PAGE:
Two centuries after the first autobiography by an enslaved African was published in London, black British authors revisit the historical issue of slavery by imagining the life stories of (former) slaves. They develop the African American genre of the neo-slave narrative by focusing on Britain’s involvement in slavery as well as on the importance of slave authorship to the historical emancipation process and the present-day ‘rememory’ of slavery. Framed by a synoptic review of the politics and aesthetics of the slave and neo-slave narrative and a preamble discussion of J.M. Coetzee’s Foe, this article discusses the metafictional emphasis on slave authorship in Caryl Phillips’s Cambridge, one of Britain’s pioneering neo-slave narratives, and in two more recent examples produced in the context of the 2007 commemorations of the abolition of the trans-Atlantic slave trade: Jackie Kay’s poetical radio-play The Lamplighter and Andrea Levy’s metafictional novel The Long Song. These three black British neo-slave narratives do not just grant (formerly) enslaved men and women the opportunity to narrate their own life stories but also take an increasingly overt interest in their narrators’ autobiographical endeavours, and thus highlight the creative challenges that this genre of fictional life writing may present to literal and figurative modes of captivity.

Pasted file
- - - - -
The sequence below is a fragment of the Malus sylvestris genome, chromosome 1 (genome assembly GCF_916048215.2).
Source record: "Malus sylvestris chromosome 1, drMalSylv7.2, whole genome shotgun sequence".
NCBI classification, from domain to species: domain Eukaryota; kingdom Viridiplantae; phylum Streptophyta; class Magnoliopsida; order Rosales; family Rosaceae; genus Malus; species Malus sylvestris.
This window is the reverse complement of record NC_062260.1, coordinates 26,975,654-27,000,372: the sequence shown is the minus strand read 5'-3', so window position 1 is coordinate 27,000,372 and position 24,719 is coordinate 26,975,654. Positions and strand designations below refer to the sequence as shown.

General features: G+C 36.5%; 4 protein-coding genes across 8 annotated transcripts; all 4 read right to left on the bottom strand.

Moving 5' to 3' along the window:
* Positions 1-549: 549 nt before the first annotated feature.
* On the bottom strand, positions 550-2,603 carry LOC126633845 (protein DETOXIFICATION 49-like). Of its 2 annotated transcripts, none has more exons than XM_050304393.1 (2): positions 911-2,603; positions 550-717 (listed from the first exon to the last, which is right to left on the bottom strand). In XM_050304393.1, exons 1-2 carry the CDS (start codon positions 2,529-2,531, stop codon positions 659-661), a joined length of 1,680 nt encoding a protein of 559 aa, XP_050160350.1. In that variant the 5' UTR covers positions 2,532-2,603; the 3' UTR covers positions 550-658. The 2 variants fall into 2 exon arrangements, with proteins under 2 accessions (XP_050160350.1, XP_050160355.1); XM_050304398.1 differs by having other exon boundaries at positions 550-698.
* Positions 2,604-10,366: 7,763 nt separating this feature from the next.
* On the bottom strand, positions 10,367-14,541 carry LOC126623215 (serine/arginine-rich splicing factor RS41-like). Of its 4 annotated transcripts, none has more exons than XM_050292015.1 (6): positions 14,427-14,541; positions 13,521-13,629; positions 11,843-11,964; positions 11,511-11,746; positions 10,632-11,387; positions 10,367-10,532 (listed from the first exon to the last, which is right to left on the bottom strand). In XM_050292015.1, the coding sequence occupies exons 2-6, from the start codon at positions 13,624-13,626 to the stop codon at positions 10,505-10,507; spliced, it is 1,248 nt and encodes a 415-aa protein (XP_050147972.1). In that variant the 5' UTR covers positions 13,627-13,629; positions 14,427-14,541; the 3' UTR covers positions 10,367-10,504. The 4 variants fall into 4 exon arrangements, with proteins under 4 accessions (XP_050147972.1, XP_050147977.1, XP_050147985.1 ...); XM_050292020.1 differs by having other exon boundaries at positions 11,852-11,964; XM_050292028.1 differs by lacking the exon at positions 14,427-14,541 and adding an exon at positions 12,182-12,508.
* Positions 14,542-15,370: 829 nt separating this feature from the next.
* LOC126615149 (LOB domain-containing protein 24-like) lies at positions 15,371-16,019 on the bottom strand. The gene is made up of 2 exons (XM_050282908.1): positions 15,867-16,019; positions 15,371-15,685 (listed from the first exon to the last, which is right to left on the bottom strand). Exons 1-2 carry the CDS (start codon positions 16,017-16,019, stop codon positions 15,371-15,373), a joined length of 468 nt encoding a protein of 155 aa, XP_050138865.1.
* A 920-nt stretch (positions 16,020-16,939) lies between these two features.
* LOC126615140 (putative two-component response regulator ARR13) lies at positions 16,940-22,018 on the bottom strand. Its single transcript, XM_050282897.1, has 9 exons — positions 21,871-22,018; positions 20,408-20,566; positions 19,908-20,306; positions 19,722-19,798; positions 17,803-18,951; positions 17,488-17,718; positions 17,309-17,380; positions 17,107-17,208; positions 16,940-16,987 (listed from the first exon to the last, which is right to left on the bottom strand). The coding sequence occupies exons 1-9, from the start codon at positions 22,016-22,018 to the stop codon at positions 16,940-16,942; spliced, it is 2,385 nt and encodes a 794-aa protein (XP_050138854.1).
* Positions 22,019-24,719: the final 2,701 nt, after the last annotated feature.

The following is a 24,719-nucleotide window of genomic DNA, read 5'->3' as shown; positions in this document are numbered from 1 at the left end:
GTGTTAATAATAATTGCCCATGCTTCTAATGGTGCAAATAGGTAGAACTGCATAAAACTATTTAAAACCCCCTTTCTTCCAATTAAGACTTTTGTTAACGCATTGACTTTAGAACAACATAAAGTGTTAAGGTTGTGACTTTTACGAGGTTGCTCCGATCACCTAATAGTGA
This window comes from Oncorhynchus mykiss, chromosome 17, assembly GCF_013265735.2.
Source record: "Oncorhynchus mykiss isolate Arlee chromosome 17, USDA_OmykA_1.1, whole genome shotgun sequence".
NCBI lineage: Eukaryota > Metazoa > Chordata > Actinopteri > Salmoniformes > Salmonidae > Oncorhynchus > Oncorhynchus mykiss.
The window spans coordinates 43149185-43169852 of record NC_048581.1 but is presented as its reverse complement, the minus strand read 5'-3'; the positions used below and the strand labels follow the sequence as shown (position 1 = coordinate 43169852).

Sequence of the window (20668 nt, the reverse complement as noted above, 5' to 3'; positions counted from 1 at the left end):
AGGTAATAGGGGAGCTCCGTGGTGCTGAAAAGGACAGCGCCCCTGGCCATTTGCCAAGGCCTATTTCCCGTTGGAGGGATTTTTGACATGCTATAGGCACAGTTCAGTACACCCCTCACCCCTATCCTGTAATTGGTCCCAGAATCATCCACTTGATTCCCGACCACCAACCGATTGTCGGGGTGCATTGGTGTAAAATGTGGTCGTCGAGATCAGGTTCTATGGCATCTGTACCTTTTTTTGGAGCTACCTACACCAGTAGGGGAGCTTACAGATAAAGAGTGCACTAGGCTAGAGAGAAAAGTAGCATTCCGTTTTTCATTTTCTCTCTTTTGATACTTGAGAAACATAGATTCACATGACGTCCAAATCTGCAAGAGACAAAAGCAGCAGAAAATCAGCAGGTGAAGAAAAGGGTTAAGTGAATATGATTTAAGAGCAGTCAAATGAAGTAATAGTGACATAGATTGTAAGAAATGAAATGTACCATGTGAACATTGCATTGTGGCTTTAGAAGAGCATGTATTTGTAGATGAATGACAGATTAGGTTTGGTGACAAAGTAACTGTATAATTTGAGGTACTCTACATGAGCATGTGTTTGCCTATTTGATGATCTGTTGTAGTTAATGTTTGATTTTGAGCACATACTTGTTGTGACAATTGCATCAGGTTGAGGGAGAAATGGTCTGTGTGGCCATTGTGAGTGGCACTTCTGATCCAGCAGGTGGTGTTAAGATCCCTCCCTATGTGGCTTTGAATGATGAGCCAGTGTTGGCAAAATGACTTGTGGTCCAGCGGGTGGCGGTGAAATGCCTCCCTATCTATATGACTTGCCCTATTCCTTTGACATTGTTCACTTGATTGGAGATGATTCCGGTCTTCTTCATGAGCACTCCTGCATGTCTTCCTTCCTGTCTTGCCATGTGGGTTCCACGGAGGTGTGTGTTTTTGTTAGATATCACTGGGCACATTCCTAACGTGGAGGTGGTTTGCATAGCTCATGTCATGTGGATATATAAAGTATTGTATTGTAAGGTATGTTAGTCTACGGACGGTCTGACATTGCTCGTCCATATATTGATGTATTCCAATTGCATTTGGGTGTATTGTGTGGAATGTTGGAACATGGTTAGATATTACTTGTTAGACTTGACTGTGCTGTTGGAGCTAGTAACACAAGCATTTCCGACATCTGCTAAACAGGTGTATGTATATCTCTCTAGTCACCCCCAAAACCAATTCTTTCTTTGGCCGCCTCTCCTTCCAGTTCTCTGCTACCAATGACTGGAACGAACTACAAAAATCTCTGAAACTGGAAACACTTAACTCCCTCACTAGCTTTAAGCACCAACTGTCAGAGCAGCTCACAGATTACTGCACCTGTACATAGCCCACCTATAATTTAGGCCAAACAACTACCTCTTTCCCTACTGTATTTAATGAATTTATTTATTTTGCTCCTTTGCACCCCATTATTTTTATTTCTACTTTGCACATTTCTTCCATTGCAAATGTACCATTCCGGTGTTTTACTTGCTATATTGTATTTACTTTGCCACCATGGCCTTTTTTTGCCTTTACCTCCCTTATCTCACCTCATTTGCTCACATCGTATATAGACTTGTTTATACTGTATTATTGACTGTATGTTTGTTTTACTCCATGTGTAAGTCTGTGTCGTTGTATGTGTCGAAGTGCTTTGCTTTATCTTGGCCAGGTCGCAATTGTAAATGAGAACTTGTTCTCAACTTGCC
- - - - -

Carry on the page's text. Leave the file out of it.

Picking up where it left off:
Original languageEnglish
Pages (from-to)23-42
Number of pages20
JournalLife Writing
Volume15
Issue number1
Early online date23 Nov 2017
DOIs
Publication statusPublished - 2 Jan 2018

    Research areas

  • Authorship, black British fiction, historical fiction, neo-slave narrative

ID: 36658302